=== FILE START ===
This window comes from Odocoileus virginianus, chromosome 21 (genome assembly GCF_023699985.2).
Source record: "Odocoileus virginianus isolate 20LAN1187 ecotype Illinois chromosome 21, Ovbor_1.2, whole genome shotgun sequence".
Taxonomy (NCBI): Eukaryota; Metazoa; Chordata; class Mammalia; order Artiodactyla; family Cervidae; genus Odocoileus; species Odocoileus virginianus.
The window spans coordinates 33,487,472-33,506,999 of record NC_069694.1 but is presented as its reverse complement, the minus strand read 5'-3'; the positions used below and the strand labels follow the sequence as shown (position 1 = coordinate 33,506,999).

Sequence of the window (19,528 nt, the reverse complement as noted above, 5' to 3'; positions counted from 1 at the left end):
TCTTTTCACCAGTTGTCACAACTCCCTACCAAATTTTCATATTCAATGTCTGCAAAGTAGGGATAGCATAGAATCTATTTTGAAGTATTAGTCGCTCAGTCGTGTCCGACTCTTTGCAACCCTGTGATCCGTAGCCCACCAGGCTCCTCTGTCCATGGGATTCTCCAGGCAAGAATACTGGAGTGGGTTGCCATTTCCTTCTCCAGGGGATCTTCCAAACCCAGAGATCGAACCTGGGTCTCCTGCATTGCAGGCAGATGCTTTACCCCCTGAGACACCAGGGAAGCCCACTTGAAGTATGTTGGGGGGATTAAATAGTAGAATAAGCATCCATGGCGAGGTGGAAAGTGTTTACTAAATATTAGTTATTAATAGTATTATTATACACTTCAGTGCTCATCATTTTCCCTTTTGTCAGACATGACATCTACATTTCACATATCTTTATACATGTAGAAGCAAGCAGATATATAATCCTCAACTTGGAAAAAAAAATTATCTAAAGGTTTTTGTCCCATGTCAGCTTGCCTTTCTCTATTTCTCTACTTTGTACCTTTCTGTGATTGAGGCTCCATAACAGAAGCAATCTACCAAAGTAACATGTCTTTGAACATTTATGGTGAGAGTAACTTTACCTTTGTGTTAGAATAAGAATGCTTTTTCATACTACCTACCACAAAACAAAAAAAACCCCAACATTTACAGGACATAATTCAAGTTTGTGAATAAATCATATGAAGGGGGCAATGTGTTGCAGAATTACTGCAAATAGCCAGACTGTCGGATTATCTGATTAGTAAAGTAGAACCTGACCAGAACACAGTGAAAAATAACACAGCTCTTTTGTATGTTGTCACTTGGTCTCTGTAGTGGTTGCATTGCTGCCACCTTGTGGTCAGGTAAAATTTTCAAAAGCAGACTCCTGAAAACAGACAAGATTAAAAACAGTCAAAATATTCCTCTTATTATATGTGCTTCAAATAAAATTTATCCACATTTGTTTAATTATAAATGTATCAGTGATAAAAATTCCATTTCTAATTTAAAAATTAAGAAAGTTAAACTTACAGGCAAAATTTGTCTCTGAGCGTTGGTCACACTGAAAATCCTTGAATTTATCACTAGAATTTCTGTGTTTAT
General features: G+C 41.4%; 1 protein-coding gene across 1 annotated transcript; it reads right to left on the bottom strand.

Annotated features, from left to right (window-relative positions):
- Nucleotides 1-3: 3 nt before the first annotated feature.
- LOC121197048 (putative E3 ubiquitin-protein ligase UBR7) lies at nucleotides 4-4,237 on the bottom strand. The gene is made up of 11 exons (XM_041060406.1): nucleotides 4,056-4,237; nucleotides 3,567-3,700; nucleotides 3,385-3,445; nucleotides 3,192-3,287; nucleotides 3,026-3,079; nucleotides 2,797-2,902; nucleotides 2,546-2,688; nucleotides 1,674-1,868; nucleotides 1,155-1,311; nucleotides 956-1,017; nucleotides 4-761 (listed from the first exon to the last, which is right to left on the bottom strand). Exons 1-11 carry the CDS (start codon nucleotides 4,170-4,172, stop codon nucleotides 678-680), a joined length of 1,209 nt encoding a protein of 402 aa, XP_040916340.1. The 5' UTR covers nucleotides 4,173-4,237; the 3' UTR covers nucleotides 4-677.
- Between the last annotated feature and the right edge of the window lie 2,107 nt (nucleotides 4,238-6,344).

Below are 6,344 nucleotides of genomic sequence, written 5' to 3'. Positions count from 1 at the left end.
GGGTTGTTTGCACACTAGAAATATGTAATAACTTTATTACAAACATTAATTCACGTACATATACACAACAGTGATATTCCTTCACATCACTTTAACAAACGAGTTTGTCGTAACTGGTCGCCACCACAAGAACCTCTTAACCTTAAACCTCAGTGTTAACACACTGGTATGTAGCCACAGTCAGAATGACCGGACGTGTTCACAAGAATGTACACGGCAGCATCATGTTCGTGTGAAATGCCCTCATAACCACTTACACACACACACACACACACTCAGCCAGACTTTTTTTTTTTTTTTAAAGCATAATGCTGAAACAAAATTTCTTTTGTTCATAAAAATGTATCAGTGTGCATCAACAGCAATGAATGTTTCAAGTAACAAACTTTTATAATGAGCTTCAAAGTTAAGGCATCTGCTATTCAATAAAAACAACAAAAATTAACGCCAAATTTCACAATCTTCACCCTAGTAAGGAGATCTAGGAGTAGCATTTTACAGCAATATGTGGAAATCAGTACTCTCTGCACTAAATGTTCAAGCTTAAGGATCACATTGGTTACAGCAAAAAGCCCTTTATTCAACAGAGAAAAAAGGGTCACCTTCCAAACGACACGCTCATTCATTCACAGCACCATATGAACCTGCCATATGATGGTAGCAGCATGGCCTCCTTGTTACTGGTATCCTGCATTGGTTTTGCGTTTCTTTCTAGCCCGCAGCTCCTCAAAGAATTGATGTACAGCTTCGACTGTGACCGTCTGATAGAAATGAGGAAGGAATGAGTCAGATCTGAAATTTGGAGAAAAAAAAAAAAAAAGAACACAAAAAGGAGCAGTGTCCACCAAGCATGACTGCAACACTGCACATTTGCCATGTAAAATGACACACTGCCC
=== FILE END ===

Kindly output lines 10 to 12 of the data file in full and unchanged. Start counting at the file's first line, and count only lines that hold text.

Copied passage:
- LOC121197048 (putative E3 ubiquitin-protein ligase UBR7) lies at nucleotides 4-4,237 on the bottom strand. The gene is made up of 11 exons (XM_041060406.1): nucleotides 4,056-4,237; nucleotides 3,567-3,700; nucleotides 3,385-3,445; nucleotides 3,192-3,287; nucleotides 3,026-3,079; nucleotides 2,797-2,902; nucleotides 2,546-2,688; nucleotides 1,674-1,868; nucleotides 1,155-1,311; nucleotides 956-1,017; nucleotides 4-761 (listed from the first exon to the last, which is right to left on the bottom strand). Exons 1-11 carry the CDS (start codon nucleotides 4,170-4,172, stop codon nucleotides 678-680), a joined length of 1,209 nt encoding a protein of 402 aa, XP_040916340.1. The 5' UTR covers nucleotides 4,173-4,237; the 3' UTR covers nucleotides 4-677.
- Between the last annotated feature and the right edge of the window lie 2,107 nt (nucleotides 4,238-6,344).

Below are 6,344 nucleotides of genomic sequence, written 5' to 3'. Positions count from 1 at the left end.